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Robert Wilson's calculations, he leaves out of the account that power from whose chains the continent bas only jast escaped, and to repress whom, within something like her ancient limits, the united strength of Europe was no more than barely necessary. He even affects to speak of her as existing no longer in the quality of an independent and powerful state; he whines out bis wishes that France might be restored to Europe;' and deplores her as a departed friend whose worth was never known till it was missed. Yet it might perplex the author to point out in what circumstance of population, or wealth, or valour, or ambition, that kingdom is now worse off than at the commencement of her late career of conquest and usurpation—a career which the powers of Europe, as then constituted, were so utterly unable to arrest or balance. Had France more than her present means of offence when her armies “. first entered Italy and Flanders? or at what moment of her history (except the short and calamitons period of her empire) had she, as she now has, a population of 29,000,000, an exchequer unencumbered with debt, and a conscription-law which places at the disposal of her government any conceivable number of excellent soldiers? • Restore France to Europe!' Where is France now? Is she not in the inidst of us, in possession of her ancient commerce, her ancient colonies, and more than her ancient territory? Restore France to Europe! Has not Europe more reason to apprehend that she may be once more made painfully sensible of the existence, and that (so soon as those forces are withdrawn which are the guardians of feeble Belgium and equally feeble Germany) the demon of ambition will again run amuck to Naples, Cadiz, and Berlin?
There are those, we know, for whose patriotism and talent we entertain the highest respect, though we differ from them in many of their opinions, who were so far impressed by the greatness of this danger, and those melancholy lessons which the experience of the last hundred years has taught the world, that they objected in the first instance, and have never ceased to object to the line of policy pursued by the allies, as rather calculated to irritate the pride than to curb the power of France, as compressing, for a short time, by an external force, that spring which would, therefore, at length, react with greater violence. Such counsellors as these, instead of scotching the snake,' exhorted us to deprive it, once for all, of its fangs, by the restitution of Alsace and Lorrain to their ancient proprietors, or by a still further reduction of those means which had been found injurious to the peace of mankind. But, besides the danger and impolicy of driving a valiant and high-minded enemy to despair, if there had been any intention (as Sir Robert Wilson insinuates, but, as we believe, without the least ground for his calumny) among the allied powers to dismember France; a sufficient argument to the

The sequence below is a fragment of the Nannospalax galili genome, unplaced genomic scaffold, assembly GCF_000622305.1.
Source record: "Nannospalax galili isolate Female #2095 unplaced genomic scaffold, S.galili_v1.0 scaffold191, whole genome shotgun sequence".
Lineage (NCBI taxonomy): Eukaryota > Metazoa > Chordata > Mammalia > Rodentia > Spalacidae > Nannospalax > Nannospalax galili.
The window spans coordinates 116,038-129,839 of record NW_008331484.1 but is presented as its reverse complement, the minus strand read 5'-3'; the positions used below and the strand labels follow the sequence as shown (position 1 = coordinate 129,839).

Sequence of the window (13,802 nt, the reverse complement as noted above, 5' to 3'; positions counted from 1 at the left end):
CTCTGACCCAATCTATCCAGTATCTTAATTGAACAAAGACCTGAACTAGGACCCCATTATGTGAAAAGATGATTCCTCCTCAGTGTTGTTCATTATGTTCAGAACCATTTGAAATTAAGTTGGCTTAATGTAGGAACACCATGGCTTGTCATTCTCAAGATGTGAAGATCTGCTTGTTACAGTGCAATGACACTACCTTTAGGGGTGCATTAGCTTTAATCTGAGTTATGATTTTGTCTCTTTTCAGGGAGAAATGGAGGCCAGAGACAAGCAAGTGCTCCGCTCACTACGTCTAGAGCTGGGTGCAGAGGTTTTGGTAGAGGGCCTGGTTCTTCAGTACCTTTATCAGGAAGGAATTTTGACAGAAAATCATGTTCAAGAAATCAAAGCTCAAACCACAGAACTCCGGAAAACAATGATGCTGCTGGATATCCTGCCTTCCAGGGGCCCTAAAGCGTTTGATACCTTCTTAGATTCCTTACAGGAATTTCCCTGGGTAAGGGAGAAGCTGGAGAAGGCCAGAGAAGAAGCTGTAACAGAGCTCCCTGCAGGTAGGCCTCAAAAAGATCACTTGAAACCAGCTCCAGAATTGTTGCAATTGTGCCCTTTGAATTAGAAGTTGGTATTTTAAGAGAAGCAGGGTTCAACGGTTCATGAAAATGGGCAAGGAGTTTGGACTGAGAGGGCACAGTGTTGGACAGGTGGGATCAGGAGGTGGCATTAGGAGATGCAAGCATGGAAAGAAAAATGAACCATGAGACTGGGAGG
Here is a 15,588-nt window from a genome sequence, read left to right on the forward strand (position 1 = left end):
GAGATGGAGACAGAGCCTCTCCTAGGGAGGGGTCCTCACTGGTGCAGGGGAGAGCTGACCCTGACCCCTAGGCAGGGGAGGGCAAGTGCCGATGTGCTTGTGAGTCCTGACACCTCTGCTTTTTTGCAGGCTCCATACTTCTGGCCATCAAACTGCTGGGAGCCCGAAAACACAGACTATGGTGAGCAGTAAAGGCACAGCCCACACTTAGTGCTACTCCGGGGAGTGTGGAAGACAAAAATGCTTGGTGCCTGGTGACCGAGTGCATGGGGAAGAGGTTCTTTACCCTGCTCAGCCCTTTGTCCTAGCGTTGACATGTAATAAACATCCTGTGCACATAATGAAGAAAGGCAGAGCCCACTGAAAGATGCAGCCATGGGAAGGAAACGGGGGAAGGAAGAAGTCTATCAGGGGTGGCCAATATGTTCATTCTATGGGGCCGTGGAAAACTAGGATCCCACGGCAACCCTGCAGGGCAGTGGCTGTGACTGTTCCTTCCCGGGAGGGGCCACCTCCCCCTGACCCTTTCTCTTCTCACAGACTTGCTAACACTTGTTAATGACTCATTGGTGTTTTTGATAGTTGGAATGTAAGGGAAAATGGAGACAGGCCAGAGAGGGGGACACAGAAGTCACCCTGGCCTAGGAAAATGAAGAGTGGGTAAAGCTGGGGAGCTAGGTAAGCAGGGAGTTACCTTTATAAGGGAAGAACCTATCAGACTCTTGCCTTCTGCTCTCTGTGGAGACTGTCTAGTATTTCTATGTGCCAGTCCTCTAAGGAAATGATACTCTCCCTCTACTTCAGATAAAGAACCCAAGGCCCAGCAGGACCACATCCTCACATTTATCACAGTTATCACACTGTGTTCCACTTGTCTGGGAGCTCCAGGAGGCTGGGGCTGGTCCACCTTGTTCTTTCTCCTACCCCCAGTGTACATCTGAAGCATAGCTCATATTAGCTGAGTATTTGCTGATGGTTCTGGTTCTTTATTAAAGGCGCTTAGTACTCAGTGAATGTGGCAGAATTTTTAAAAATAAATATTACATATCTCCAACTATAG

contrary may be found in that gigantic power of Russia which, however exaggerated by the author now before us, is doubtless such as to make it desirable that the greatness of France should be eclipsed; but not extinguished. We will not assert, indeed, nor is it necessary to the safety of Europe, that France, with her present territory, is exactly equal in strength to her colossal rival. That, in the essential circumstances of power, there is a less difference between them than is generally imagined; that the superior wealth, and more concentrated population of France, must, in some measure, compensate for the smaller numbers in her census; and that the possession of numerous harbours on the Mediterranean and the Atlantic, with prodigious facilities of forming and supporting a naval force, must more than counterbalance an alliance with Holland, or the command, however absolute, of seas either covered with ice one third of the year, or removed from the ordinary politics of Europe, are facts so plain that they are hardly worth discussion. Sir Robert Wilson himself, indeed, appears to be aware of their truth, since he has incidentally let slip a fact which is of itself almost fatal to his theory. If France takes up arms, he tells us, against Russia, England will be alarmed for the safety of—what? those very
Netherlands which he had before stated to be entirely dependent on Russia, and which, in the hands of Russia, are, he tells us, to be dangerous to our maritime supremacy! But is it not plain that, if the